Jim Bennett (Mark Wahlberg), the self-destructive protagonist of The Gambler, is a published author and college professor who makes six figures a year. He comes from a wealthy family. He’s healthy, and he’s still young enough to have a career as a writer. But there’s a nagging unhappiness that prevents him from enjoying life. “I’ve been sitting in a pool of infinite possibilities, and I’m sick of it,” he says.
So he gets hooked on gambling, borrowing from one loan shark to pay off another. But after he hits a particularly bad streak, he ends up $260,000 in debt with seven days to pay up. And the people he owes money to (including John Goodman, The Wire’s Michael Kenneth Williams and Alvin Ing) are businessmen who don’t believe in extensions or late payments. When the week is up, Jim will have to pay them, one way or another.
Directed by Rupert Wyatt (Rise of the Planet of the Apes) and written by William Monahan (The Departed, Kingdom of Heaven), The Gambler borrows its structure from James Toback’s 1974 cult classic, which starred James Caan as a man similarly consumed by his vice (for Toback, who has admitted he had a severe gambling problem, the movie was a work of cathartic self-autobiography). But the new version uses addiction as a vehicle to tackle larger themes, eloquently explored by Monahan’s dialogue, which sings in a way uncommon to tough-guy crime-dramas.
The Gambler is about the torturous dissatisfaction some people feel when they’ve managed to do everything right but still don’t feel fulfilled. The movie has the same fatalistic tone as the original, but Wahlberg plays the character as an angrier, more volatile man, figuratively pounding his head against the wall to figure out what’s eating him. His rich mother (an icy Jessica Lange) feels little sympathy for him. His students (including Brie Larson as an unusually bright student) don’t understand when he tells them the protagonist of Albert Camus’ The Stranger was saving the last bullet for himself. “You’re the kind of guy who likes to lose,” someone tells Jim, referring not just to the blackjack table but also life itself.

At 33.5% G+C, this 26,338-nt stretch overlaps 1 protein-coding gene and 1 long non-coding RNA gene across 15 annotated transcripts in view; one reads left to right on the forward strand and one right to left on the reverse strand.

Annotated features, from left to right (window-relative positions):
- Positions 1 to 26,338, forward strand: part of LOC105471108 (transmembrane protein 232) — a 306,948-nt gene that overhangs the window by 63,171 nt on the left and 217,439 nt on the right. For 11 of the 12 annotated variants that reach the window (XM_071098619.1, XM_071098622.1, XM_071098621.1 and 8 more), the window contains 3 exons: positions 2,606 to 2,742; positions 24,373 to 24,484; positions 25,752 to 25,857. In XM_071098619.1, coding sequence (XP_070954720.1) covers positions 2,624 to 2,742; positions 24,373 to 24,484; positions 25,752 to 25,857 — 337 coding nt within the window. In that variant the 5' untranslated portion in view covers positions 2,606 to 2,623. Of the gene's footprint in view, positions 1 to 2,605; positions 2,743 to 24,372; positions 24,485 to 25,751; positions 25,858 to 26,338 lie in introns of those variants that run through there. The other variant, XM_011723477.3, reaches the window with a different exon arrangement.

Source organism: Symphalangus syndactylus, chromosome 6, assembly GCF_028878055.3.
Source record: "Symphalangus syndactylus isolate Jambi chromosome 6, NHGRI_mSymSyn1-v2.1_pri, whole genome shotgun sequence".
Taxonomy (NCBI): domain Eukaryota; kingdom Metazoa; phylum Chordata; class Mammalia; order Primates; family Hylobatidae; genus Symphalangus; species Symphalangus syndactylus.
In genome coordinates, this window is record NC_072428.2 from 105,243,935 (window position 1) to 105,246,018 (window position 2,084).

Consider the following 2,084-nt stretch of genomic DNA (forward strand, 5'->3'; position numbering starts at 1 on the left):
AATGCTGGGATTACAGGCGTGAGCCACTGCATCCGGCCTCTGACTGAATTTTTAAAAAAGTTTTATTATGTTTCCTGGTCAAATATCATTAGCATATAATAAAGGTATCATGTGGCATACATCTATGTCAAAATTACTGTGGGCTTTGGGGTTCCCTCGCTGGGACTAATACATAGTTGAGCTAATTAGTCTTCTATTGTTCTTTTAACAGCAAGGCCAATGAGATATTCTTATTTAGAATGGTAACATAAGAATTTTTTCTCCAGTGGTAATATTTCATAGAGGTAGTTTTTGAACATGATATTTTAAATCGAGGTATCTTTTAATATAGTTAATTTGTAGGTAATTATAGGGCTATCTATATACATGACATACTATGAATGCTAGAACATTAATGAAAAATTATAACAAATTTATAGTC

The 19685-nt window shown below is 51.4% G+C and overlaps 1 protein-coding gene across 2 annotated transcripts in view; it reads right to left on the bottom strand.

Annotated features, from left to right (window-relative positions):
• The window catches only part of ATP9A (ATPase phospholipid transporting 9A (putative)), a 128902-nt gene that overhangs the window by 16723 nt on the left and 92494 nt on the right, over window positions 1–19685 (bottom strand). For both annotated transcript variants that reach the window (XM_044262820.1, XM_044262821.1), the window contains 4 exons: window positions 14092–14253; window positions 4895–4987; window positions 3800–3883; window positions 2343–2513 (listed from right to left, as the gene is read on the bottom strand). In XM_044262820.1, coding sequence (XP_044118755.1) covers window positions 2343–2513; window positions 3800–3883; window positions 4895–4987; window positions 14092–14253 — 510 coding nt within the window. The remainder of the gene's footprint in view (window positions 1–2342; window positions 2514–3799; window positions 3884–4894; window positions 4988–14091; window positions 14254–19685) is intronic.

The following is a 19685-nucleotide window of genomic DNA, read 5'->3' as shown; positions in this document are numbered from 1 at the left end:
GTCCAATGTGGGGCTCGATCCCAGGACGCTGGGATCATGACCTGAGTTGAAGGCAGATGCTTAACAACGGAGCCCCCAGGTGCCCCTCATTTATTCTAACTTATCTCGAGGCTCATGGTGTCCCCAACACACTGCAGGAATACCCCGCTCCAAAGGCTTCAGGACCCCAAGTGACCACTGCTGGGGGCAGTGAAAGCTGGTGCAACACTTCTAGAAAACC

Yet suicide is not an option, since he’s the only male heir in his family. “You jump off a bridge,” Goodman’s scary gangster growls at him, “you do it with the knowledge you’re killing your entire bloodline.”
Shuffling through the movie in rumpled clothes and increasingly bruised face, Wahlberg is enlivened by the opportunity to play a furious man who seems intent on throwing everything away: He’s alive here in a way he rarely is in other pictures. He and the rest of the cast make their way through a seedy, dark Los Angeles rarely seen in films, and there’s a palpable aura of menace that grows as Jim’s situation becomes more dire. Some people won’t understand Jim at all, but anyone who has succumbed to depression will sympathize with this doomed man’s existential angst.
The movie stumbles only in its closing scenes, coming up with an ending that’s too pat and obvious, but the rest of The Gambler is surprisingly effective at letting you know what it feels like when you’re dangling from the edge of the rope every minute of every day and you’re too tired — or unwilling — to pull yourself back up.
Cast: Mark Wahlberg, Jessica Lange, John Goodman, Michael Kenneth Williams, Brie Larson, Alvin Ing George Kennedy
Director: Rupert Wyatt.
Screenwriter: William Monahan. Based on the film by James Toback.
A Paramount Pictures release. Running time: 111 minutes. Vulgar language, violence, brief nudity, sexual situations, adult themes. Playing at area theaters.